PP and his mate sneaked onto my second floor balcony in the winter of 1995/1996, staking out a disused plant tub hidden behind a large fan palm for their nest site. First I knew was when, on a bitter cold January day, I went out to get a spare flowerpot, prompting PP's swift exit. He left behind him a small feathery thing, the like of which I'd never seen. This later became affectionately known as 'Tatty', for her breast feathers never did grow quite right and always had a look of disarray. Hardly the time of year or conditions to be raising a youngster, but I guess they must have felt safe and sheltered, for I probably hadn't even opened that door for weeks.
I started leaving out a little dish of food ('mixed corn' from a local pet store) and water, and PP stopped fleeing the nest within a very short time. He just seemed to understand, very quickly, that I meant him and his family no harm and, indeed, wanted to help them out.
I did know a little about pigeons in a theoretical way, but apart from my visiting homer the previous year, had not had the opportunity to observe them in such close proximity. This was still pre-internet times for me, and I knew nothing of dummy eggs, nor just how many young a pair could produce in a year in what were, for them, pretty much an ideal situation. He stayed with me for about 18 months, outliving one mate, acquiring another and fathering many 'little PPs'.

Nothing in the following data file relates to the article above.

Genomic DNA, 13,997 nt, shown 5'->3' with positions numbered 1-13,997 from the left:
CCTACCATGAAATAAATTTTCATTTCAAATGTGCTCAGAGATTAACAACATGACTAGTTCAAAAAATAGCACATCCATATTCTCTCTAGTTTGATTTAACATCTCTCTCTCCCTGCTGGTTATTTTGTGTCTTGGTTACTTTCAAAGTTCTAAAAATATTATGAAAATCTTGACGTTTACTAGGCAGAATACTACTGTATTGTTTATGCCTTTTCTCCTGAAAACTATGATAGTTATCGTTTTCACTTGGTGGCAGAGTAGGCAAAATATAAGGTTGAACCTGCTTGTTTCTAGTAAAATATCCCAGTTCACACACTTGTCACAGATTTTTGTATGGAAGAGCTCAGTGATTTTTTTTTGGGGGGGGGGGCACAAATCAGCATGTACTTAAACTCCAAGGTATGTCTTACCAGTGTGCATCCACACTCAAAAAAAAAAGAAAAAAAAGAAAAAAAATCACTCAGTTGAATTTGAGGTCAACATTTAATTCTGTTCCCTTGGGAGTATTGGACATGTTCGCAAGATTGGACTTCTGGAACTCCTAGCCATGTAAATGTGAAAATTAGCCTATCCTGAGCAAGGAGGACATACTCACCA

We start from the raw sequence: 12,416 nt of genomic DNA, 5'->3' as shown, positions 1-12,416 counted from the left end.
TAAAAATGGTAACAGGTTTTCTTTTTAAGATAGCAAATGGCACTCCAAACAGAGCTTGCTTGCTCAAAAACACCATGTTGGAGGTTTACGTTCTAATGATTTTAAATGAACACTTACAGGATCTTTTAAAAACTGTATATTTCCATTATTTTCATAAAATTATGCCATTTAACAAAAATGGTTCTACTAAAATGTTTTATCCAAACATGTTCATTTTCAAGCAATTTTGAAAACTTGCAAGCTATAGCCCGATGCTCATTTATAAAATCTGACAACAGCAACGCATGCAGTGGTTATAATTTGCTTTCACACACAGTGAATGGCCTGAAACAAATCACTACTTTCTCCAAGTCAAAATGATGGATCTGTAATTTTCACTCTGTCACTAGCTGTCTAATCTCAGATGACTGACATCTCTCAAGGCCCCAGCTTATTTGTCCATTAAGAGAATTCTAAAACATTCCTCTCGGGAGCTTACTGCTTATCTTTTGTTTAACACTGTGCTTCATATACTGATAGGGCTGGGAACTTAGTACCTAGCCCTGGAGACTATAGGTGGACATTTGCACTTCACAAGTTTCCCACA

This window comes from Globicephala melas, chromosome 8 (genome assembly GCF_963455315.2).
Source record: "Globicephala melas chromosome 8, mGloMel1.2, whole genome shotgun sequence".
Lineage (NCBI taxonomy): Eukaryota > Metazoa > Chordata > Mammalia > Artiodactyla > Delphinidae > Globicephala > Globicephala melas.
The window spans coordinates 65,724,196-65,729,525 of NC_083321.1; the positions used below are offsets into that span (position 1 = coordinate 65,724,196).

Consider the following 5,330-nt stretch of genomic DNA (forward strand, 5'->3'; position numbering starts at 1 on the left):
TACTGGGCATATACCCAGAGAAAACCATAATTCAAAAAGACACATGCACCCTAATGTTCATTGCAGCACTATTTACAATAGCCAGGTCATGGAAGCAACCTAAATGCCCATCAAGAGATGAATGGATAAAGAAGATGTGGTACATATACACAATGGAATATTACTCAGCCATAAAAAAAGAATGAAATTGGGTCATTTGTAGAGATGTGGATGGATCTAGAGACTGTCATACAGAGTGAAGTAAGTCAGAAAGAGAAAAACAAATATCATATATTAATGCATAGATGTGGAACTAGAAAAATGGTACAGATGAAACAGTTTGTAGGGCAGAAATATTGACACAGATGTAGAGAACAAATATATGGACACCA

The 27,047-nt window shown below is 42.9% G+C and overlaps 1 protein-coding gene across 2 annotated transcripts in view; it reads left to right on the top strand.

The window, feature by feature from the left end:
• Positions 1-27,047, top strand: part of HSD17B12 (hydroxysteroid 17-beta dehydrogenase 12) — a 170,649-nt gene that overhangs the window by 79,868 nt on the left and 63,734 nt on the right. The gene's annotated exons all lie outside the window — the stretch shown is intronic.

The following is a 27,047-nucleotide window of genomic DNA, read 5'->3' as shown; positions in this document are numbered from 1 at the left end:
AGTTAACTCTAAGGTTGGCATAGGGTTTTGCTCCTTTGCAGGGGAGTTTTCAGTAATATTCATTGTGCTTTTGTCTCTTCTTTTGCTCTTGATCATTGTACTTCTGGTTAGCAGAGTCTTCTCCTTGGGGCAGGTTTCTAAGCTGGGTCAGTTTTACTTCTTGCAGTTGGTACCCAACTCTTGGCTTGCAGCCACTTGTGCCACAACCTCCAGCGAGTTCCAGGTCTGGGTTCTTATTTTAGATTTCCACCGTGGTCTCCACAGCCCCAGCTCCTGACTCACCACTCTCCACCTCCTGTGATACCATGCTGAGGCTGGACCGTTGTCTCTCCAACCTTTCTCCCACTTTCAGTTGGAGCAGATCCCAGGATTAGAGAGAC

(PP got his name by accident. Sometimes I would call him "pidgie, pidgie!" from the window, and he would jump down off the railing and, often, get a few peanuts. So I guess he figured that it was 'pigeon English' for peanuts. Thus, he became PP.)
PP was so trusting and (with me) human-friendly, I was amazed! His mates, however, were tolerant but never very approachable. I think it's because he was always there when I was about, whereas the 'shift system' meant I saw less of the hens. I could move his plant tub around to clean the balcony, with him and babies still in it, give him a little preen around his neck or just sit and talk to him and watch him caring for his youngsters. If any visitor looked out through the glazed door, however, he would prepare for flight. I had a handyman rehang the door one time, and PP was ready to go - but I stood outside with him, and he stayed put on his nest the whole time. Of course, the offspring grew up with me around, so they had no fear of me either. That was fine, but then they hung out and added numbers to the local flock, which was not universally approved.
I saw 'potty training' (Oh for digital cameras!) when a tiny fuzzball backed out from under PP, to gentle pecks on the back, did his small poop over the edge of the nest then crawled back under his father. I see now why so many pigeons take the few steps back before they poop! I saw him training the youngsters to heed the alarm call - to recognize the 'huh' sound as a signal to hide. I learned that a pigeon will look after his fledged young for at least a couple of weeks after they are flying: when one got caught in bad weather and couldn't make it back to the balcony near dark, PP went to look for him and stayed huddled against a wall on the patio with him until morning.
Sadly, however, one morning he set out for his regular exercise flight and never returned. With a mate and two youngsters to feed, I know he would have come back if he could, so after another day had gone by I knew I had lost a dear pigeon friend. But, he left me with an understanding and love of pigeons which I could never have experienced without him.
PP posing for the camera
With his first mate, on the 'roof' of his domain, put up to keep the family dry.
PP with two youngsters - I put an old tray against the pot and they would get on the pot and then slide down the tray.